THE proposed departure levy on air travellers will replace the tourism tax in September, said ministry sources, adding that it will make it easier for visitors to the country.
Tourists are already being overtaxed in Malaysia as they have to pay the tourism tax and sales and services tax, which are both driving up travelling costs, they said.
The departure levy, meanwhile, is expected to generate some RM1 billion in revenue, the sources told The Malaysian Insight.
This is based on Malaysia’s estimated annual departure of 30 million passengers, of which 13 million are to Southeast Asian countries.
The Finance Ministry said the government collected RM134.5 million from the tourism tax last year, meaning the departure levy could potentially gather 10 times the revenue.
Removing the tourism tax will also be in line with the World Trade Organisation’s rules against double taxation, said the sources.
“The Tourism, Arts and Culture Ministry has agreed to stop collecting the tourism tax, and is waiting for the cabinet’s approval to make it official,” said a source.
According to a Finance Ministry announcement in March, Sabah, Penang and Selangor collected the most in tourism tax, with the three comprising more than 50% of the total collected.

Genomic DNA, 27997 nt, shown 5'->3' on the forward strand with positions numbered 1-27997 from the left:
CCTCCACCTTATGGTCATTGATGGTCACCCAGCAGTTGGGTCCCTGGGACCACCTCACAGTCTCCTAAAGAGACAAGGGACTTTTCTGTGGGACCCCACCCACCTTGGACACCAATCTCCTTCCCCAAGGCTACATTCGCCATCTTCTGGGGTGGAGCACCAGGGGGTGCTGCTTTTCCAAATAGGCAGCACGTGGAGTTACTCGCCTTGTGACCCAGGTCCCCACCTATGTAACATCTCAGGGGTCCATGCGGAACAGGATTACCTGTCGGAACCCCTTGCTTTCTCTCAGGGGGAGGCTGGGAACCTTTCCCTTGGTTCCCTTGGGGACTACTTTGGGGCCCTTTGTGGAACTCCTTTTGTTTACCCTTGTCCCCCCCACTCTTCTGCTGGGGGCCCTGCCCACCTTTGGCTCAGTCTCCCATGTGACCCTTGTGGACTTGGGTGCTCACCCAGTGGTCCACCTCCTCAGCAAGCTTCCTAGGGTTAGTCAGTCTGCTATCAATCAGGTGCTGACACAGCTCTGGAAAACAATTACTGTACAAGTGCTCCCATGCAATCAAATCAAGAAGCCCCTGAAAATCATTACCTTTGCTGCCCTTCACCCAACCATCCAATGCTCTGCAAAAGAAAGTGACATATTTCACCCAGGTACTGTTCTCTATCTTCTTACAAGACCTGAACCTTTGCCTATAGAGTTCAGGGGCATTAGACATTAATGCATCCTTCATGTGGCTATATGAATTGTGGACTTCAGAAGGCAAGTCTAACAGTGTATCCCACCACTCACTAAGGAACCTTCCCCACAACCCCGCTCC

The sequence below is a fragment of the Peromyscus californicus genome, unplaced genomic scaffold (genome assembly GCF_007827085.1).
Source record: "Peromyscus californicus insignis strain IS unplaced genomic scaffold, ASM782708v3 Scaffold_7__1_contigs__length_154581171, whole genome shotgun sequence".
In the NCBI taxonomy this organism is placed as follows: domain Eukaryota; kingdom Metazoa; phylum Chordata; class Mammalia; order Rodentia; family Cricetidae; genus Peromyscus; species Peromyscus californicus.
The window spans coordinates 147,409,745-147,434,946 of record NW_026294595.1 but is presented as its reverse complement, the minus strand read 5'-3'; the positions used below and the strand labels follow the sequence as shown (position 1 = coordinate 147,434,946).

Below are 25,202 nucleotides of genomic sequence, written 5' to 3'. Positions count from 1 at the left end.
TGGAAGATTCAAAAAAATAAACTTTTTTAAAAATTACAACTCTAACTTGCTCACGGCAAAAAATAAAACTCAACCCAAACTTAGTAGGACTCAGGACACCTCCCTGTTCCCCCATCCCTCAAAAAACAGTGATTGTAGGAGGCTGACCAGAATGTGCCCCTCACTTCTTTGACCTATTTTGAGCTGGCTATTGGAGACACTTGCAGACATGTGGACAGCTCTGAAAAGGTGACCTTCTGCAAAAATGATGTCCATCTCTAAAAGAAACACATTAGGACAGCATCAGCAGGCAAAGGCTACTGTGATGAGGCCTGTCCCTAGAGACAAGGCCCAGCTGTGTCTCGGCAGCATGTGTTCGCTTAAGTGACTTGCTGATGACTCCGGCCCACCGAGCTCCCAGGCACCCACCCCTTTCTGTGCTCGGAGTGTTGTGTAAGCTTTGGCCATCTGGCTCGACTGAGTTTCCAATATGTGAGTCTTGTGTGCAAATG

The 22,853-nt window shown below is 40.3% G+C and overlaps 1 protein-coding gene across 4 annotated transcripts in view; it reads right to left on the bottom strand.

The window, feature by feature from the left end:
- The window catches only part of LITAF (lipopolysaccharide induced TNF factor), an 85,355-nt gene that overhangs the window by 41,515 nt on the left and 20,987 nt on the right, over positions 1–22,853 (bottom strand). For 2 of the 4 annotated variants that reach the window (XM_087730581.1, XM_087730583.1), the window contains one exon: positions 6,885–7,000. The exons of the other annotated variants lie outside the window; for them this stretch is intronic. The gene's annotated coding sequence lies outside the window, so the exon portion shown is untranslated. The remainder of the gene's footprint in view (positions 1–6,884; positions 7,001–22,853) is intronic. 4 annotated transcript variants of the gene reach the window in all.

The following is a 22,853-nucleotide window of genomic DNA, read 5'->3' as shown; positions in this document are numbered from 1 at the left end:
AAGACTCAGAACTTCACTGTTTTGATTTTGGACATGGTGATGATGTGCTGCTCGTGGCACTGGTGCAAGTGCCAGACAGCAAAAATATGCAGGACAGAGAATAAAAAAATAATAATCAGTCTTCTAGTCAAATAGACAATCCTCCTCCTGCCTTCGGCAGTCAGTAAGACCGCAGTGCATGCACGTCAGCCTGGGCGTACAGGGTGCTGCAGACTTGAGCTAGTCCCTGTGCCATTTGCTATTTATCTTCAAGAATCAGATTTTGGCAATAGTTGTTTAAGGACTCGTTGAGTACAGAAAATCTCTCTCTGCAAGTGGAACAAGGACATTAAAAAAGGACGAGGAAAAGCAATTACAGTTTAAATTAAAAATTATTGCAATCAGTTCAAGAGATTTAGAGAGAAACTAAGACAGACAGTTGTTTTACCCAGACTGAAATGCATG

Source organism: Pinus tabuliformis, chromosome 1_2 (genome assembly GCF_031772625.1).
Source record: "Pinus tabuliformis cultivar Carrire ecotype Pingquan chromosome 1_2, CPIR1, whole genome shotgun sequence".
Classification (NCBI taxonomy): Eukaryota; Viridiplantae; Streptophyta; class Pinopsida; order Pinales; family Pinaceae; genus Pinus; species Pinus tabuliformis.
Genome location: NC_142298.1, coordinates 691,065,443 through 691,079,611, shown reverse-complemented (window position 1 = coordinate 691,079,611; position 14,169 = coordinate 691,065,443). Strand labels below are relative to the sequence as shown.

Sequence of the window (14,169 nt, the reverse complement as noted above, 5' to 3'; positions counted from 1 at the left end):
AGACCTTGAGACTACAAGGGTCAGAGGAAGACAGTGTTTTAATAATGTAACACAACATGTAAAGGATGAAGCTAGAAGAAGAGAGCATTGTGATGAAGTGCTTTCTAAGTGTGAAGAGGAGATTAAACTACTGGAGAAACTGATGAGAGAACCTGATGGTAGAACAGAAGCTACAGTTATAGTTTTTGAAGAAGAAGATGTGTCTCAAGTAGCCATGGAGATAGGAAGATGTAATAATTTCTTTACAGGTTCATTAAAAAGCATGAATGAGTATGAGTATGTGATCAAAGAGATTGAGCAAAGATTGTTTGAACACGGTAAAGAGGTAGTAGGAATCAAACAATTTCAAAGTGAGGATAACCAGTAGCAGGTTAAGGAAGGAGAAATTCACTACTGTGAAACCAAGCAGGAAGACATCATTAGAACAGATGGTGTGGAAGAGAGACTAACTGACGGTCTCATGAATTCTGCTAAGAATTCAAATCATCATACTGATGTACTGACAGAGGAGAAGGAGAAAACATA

The Malaysian Insight previously reported that industry players are opposed to the departure levy’s implementation now because of the global economic slowdown and push towards zero-emissions industries.
They also said it will affect the Visit Malaysia 2020 campaign to attract more tourists, both foreign and local.
There are also those who argue that the departure levy will unlikely affect people who can afford to travel abroad, as they can afford to pay it.
Last month, Finance Minister Lim Guan Eng said the departure levy will be imposed only for international air travel, and will not involve other modes of transport.
The Malaysian Insight reported that first- and business-class passengers will pay a higher departure levy soon, as Putrajaya looks at introducing new rates to allow the rich to subsidise the poor in air travel.
The report, quoting sources, said under the restructured plan, first- and business-class passengers will pay a maximum of RM150, compared with RM20 for economy-class travellers.
The new levy is expected to be introduced in September, pending cabinet’s approval.
THE MALAYSIAN INSIGHT